Presentation on theme: "Lecture 131 Lecture 13: Other Devices on the XUP Board ECE 412: Microcomputer Laboratory."— Presentation transcript:
Lecture 131 Lecture 13: Other Devices on the XUP Board ECE 412: Microcomputer Laboratory
Lecture 132 Objectives A whirlwind tour of the parts on the XUP board that we haven’t used or talked about yet.
Lecture 133 Review Questions Why is the YUV format used by the video decoder more efficient than using an RGB format? The efficiency of YUV versus RGB lies in the fact that YUV is basically a compressed form of RGB. The encoding scheme takes advantage of the fact that the human eye is more sensitive to changes in brightness than changes in color. Therefore the YUV system gives more weight to the brightness (luminance) value of pixels. In RGB format, each pixel is required to have 3 bytes of information. In YUV format, only brightness data is sent for each individual pixel. The color data is only sent in 2 bytes for every-other pixel, and is shared between 2 neighboring pixels. Therefore, each set of 2 pixels features two brightness values (1 for each pixel) and 2 color values that are shared between the two, for a total of 4 bytes for 2 pixels. The same 2 pixels in RGB would take 6 bytes of space. This compression scheme allows YUV to be more efficient than RGB.
Lecture 134 Parts We’ll Cover AC97 CODEC and stereo amp LXT972A Ethernet Transceiver DS2401 serial interface SN ROM Also on XUP board: Serial ATA ports (Advanced Technology Attachment: hard disk standard created to replace the parallel ATA) MGT transceivers Serial port USB 2.0 (used for programming at present) SystemAce (used for Linux file system) We have documentation on these for anyone interested in using them in a project.
Lecture 135 XUP Development System Block Diagram
Lecture 136 LM4550 codec The LM4550 was designed specifically to provide a high quality audio path and provide all analog functionality in a PC audio system. It features full duplex stereo ADCs and DACs and analog mixers with access to 4 stereo and 4 mono analog inputs. Each mixer input has separate gain, attenuation and mute control and the mixers drive 1 mono and 2 stereo analog outputs, each with attenuation and mute control. The LM4550 provides a stereo headphone amplifier as one of its stereo outputs and also supports National’s 3D Sound stereo enhancement and a comprehensive sample rate conversion capability. The sample rate for the ADCs and DACs can be programmed separately with a resolution of 1 Hz to convert any rate in the range 4 kHz – 48 kHz. Sample timing from the ADCs and sample request timing for the DACs are completely deterministic to ease task scheduling and application software development.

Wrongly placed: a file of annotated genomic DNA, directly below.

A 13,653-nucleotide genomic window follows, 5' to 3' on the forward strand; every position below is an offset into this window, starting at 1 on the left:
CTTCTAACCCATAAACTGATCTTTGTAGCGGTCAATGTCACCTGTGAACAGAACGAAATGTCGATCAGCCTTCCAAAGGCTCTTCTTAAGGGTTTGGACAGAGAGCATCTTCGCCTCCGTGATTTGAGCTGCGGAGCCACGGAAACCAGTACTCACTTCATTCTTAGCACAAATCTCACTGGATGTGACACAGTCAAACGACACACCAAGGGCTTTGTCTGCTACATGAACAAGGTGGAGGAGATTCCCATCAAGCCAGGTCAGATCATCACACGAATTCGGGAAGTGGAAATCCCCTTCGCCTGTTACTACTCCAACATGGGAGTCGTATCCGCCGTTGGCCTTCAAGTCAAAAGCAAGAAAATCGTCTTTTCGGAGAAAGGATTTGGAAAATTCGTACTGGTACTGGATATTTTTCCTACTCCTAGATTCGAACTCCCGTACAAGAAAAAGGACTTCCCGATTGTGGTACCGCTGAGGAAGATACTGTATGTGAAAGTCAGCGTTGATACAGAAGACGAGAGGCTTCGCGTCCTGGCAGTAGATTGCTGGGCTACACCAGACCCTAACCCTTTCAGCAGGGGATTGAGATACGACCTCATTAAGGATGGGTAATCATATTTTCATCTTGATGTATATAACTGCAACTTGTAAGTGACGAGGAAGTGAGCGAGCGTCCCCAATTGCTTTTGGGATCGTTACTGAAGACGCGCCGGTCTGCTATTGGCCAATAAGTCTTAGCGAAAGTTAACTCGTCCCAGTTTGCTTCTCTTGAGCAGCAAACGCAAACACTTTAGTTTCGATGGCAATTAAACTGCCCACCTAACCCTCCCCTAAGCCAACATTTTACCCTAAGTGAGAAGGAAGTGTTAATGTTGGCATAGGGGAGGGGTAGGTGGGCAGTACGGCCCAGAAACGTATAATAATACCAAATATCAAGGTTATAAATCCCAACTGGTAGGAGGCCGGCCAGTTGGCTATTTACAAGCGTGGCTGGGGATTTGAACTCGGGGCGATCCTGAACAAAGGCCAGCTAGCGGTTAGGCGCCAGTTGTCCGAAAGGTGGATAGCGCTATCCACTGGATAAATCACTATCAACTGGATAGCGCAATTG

Lecture 137 Review of Digital Sampling Sampling is the process of converting a signal (for example, a function of continuous time or space) into a numeric sequence (a function of discrete time or space). Basic Idea: If you take digital samples of an analog signal at a high enough rate, it is possible to convert the stream of digital samples back into an faithful copy of the original signal Nyquist-Shannon Sampling Theorem: The theorem states, in the original words of Shannon (where he uses "cps" for "cycles per second" instead of the modern unit hertz) –If a function f(t) contains no frequencies higher than W cps, it is completely determined by giving its ordinates at a series of points spaced 1/(2W) seconds apart.